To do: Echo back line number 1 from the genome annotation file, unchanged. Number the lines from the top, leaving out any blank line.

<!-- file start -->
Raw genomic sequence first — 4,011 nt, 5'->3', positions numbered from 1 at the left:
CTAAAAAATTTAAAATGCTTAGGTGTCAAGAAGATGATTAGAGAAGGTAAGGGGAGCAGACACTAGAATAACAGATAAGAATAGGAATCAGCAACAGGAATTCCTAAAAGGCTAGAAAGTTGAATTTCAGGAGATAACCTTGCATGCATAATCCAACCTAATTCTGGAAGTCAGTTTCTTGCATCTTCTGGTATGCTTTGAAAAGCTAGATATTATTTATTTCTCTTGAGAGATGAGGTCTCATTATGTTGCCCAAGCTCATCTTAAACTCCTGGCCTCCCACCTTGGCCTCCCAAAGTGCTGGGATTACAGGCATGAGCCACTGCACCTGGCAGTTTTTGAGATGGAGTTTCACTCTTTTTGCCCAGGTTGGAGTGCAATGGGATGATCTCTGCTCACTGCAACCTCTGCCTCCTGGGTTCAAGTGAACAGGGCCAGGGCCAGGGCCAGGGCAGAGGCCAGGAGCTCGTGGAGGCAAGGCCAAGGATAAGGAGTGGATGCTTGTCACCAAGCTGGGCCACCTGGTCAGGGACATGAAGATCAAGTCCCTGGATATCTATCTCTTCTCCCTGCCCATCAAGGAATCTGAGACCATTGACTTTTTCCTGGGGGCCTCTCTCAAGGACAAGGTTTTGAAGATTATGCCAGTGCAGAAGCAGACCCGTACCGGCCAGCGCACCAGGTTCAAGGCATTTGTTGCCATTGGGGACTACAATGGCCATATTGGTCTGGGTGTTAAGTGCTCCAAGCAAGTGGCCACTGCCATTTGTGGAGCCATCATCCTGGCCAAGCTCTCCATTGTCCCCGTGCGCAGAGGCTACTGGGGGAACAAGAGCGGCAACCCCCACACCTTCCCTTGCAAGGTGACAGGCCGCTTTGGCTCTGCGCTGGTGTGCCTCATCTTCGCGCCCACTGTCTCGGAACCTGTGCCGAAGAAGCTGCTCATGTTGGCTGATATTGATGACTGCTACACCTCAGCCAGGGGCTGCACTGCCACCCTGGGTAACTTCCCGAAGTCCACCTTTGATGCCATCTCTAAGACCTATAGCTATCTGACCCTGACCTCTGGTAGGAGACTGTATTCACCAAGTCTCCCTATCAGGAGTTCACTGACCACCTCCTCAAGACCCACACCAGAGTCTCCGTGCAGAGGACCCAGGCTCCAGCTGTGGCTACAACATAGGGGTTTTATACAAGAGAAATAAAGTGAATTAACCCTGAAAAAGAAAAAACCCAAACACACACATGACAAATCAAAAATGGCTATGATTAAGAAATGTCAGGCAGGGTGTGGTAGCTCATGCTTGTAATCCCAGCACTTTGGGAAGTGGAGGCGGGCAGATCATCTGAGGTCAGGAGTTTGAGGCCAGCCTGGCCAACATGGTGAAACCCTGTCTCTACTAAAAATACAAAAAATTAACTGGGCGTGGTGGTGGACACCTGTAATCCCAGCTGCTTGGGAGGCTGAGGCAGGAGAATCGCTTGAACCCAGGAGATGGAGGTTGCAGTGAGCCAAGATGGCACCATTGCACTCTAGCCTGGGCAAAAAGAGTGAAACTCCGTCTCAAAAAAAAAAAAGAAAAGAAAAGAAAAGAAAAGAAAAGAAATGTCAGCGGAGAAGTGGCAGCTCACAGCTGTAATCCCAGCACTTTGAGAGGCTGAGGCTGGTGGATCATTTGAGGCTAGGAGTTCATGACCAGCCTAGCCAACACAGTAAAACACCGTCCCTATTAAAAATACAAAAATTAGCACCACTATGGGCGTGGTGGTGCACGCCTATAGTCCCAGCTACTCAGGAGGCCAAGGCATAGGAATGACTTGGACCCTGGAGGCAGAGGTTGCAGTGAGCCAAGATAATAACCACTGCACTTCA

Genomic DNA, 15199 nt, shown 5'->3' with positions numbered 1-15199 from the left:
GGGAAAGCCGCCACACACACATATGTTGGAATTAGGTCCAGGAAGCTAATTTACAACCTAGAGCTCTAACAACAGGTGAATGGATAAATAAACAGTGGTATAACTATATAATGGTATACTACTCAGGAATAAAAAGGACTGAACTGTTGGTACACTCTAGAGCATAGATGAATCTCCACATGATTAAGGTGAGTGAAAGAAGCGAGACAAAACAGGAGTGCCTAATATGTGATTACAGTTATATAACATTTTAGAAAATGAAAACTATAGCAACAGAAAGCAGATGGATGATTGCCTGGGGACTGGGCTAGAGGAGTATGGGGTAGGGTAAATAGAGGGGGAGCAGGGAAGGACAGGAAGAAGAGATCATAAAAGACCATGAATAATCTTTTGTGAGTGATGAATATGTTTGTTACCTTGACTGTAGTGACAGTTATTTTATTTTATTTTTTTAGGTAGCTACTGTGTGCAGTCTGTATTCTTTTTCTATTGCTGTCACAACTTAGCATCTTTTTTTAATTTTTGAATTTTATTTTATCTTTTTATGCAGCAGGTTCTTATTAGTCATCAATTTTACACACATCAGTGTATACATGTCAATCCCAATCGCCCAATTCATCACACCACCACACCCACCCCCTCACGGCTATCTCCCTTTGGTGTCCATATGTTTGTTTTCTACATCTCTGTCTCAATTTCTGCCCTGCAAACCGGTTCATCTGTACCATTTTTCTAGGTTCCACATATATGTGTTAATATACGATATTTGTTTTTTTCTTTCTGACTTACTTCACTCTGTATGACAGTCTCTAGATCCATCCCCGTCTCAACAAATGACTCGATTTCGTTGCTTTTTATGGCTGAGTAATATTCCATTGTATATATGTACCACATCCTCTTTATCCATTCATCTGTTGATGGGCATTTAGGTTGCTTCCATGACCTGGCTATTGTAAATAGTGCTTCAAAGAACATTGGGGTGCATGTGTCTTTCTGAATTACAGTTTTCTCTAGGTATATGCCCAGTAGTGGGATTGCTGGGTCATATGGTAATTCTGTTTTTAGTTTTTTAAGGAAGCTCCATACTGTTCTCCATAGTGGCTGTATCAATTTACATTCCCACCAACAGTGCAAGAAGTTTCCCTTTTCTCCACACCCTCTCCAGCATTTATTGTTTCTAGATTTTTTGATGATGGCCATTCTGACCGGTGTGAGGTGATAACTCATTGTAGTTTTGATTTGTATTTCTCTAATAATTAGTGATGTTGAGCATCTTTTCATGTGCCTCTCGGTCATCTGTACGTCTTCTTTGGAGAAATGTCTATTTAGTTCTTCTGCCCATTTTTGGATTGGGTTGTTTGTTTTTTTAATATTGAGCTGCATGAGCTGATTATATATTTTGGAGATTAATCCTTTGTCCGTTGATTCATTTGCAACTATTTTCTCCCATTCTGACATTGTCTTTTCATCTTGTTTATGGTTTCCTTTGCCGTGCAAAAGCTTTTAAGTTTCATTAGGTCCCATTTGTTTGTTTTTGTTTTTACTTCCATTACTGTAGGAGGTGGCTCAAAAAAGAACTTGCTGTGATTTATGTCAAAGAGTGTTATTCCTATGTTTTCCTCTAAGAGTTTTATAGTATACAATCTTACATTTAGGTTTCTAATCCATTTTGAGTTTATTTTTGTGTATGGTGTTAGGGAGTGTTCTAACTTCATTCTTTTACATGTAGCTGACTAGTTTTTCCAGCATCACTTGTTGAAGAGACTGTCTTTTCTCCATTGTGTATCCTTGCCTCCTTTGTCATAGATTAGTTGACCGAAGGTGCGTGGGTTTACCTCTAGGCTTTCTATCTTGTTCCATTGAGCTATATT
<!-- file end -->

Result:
Raw genomic sequence first — 4,011 nt, 5'->3', positions numbered from 1 at the left: